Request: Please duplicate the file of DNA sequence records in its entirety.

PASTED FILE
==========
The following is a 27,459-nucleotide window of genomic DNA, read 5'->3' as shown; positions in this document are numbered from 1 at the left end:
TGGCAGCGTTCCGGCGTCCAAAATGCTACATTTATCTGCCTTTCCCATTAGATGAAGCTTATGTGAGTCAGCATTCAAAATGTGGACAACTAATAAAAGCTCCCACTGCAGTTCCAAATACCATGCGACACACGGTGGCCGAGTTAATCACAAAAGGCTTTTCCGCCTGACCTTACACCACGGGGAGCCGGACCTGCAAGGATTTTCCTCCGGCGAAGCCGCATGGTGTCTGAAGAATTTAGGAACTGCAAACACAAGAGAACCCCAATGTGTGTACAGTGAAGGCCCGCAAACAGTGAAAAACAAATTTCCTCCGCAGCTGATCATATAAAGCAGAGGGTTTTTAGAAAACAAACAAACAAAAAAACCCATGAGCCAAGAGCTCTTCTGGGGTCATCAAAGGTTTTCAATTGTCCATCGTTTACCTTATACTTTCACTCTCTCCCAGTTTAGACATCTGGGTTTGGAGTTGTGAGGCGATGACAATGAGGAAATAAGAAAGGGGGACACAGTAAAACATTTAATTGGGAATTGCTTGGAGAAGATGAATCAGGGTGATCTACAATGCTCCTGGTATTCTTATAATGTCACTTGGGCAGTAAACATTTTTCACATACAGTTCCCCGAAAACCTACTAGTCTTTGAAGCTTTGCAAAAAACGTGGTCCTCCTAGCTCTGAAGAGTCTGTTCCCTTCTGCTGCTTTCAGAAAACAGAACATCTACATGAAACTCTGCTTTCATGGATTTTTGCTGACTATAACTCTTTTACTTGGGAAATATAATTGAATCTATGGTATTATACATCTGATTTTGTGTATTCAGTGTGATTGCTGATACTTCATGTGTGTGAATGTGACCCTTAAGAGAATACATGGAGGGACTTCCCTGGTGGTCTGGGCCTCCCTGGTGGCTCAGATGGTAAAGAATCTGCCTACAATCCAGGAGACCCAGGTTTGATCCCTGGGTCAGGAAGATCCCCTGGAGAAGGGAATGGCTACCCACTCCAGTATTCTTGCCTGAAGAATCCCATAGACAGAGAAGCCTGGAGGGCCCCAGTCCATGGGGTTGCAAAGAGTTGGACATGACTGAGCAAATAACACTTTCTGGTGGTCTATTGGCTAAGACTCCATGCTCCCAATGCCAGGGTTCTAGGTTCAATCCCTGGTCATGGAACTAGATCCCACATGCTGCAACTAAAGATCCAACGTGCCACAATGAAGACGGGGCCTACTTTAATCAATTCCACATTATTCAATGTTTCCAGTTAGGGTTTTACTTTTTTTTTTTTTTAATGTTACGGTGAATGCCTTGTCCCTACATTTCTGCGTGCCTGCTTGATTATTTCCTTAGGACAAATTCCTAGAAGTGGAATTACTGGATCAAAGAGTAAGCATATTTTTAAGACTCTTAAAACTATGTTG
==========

The following is a 27,459-nucleotide window of genomic DNA, read 5'->3' as shown; positions in this document are numbered from 1 at the left end:
TGGCAGCGTTCCGGCGTCCAAAATGCTACATTTATCTGCCTTTCCCATTAGATGAAGCTTATGTGAGTCAGCATTCAAAATGTGGACAACTAATAAAAGCTCCCACTGCAGTTCCAAATACCATGCGACACACGGTGGCCGAGTTAATCACAAAAGGCTTTTCCGCCTGACCTTACACCACGGGGAGCCGGACCTGCAAGGATTTTCCTCCGGCGAAGCCGCATGGTGTCTGAAGAATTTAGGAACTGCAAACACAAGAGAACCCCAATGTGTGTACAGTGAAGGCCCGCAAACAGTGAAAAACAAATTTCCTCCGCAGCTGATCATATAAAGCAGAGGGTTTTTAGAAAACAAACAAACAAAAAAACCCATGAGCCAAGAGCTCTTCTGGGGTCATCAAAGGTTTTCAATTGTCCATCGTTTACCTTATACTTTCACTCTCTCCCAGTTTAGACATCTGGGTTTGGAGTTGTGAGGCGATGACAATGAGGAAATAAGAAAGGGGGACACAGTAAAACATTTAATTGGGAATTGCTTGGAGAAGATGAATCAGGGTGATCTACAATGCTCCTGGTATTCTTATAATGTCACTTGGGCAGTAAACATTTTTCACATACAGTTCCCCGAAAACCTACTAGTCTTTGAAGCTTTGCAAAAAACGTGGTCCTCCTAGCTCTGAAGAGTCTGTTCCCTTCTGCTGCTTTCAGAAAACAGAACATCTACATGAAACTCTGCTTTCATGGATTTTTGCTGACTATAACTCTTTTACTTGGGAAATATAATTGAATCTATGGTATTATACATCTGATTTTGTGTATTCAGTGTGATTGCTGATACTTCATGTGTGTGAATGTGACCCTTAAGAGAATACATGGAGGGACTTCCCTGGTGGTCTGGGCCTCCCTGGTGGCTCAGATGGTAAAGAATCTGCCTACAATCCAGGAGACCCAGGTTTGATCCCTGGGTCAGGAAGATCCCCTGGAGAAGGGAATGGCTACCCACTCCAGTATTCTTGCCTGAAGAATCCCATAGACAGAGAAGCCTGGAGGGCCCCAGTCCATGGGGTTGCAAAGAGTTGGACATGACTGAGCAAATAACACTTTCTGGTGGTCTATTGGCTAAGACTCCATGCTCCCAATGCCAGGGTTCTAGGTTCAATCCCTGGTCATGGAACTAGATCCCACATGCTGCAACTAAAGATCCAACGTGCCACAATGAAGACGGGGCCTACTTTAATCAATTCCACATTATTCAATGTTTCCAGTTAGGGTTTTACTTTTTTTTTTTTTTAATGTTACGGTGAATGCCTTGTCCCTACATTTCTGCGTGCCTGCTTGATTATTTCCTTAGGACAAATTCCTAGAAGTGGAATTACTGGATCAAAGAGTAAGCATATTTTTAAGACTCTTAAAACTATGTTG